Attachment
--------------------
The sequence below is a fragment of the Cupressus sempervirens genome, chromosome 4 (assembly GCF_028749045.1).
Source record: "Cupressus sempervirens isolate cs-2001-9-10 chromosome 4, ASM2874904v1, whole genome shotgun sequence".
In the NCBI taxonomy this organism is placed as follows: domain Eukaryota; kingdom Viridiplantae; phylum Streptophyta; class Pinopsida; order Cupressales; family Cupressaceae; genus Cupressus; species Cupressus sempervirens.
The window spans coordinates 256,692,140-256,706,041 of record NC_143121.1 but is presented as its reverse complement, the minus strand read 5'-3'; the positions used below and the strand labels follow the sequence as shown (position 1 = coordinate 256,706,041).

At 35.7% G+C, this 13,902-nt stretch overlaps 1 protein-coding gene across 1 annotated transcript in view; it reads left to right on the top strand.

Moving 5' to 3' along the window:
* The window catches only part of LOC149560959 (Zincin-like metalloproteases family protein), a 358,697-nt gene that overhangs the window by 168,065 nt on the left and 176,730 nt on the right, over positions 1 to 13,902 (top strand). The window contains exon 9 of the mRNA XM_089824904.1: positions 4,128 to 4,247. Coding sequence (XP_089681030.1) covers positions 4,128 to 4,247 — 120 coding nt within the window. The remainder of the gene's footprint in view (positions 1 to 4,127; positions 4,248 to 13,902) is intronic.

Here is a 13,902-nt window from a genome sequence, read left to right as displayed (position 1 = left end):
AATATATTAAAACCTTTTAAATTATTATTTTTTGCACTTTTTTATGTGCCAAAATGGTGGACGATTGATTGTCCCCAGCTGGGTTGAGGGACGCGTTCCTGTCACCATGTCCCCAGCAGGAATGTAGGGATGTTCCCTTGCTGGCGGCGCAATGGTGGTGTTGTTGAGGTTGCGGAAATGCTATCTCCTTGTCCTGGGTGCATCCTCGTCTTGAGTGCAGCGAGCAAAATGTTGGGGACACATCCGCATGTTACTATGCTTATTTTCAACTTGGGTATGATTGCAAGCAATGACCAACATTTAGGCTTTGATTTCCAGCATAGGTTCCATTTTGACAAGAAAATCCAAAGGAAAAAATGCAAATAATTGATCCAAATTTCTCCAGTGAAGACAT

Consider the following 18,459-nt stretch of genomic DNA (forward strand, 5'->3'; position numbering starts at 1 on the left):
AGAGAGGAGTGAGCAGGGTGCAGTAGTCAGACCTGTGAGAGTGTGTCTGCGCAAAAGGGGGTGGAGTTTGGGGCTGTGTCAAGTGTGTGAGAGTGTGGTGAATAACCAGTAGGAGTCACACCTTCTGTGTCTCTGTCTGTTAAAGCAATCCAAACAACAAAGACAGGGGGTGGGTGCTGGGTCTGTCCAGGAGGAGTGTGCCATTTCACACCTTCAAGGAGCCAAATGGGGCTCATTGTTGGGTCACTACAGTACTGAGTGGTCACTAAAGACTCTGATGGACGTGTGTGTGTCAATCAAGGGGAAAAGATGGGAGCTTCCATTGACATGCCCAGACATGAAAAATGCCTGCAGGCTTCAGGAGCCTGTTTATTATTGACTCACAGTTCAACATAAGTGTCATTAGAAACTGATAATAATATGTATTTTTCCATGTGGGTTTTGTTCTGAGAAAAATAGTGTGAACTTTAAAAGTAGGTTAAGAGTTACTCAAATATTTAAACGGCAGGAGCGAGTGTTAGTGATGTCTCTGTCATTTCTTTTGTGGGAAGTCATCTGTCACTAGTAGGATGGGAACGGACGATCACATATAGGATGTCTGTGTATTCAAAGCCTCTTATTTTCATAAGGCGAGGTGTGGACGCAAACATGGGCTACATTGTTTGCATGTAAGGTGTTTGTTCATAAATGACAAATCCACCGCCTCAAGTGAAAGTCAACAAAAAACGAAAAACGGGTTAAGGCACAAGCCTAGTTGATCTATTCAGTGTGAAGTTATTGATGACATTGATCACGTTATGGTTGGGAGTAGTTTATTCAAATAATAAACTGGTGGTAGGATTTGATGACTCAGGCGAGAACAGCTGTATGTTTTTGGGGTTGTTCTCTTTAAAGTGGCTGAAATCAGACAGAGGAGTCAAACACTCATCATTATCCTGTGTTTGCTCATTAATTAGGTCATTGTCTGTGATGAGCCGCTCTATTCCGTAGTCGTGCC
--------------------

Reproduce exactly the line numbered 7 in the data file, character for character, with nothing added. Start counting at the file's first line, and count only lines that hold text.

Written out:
* The window catches only part of LOC149560959 (Zincin-like metalloproteases family protein), a 358,697-nt gene that overhangs the window by 168,065 nt on the left and 176,730 nt on the right, over positions 1 to 13,902 (top strand). The window contains exon 9 of the mRNA XM_089824904.1: positions 4,128 to 4,247. Coding sequence (XP_089681030.1) covers positions 4,128 to 4,247 — 120 coding nt within the window. The remainder of the gene's footprint in view (positions 1 to 4,127; positions 4,248 to 13,902) is intronic.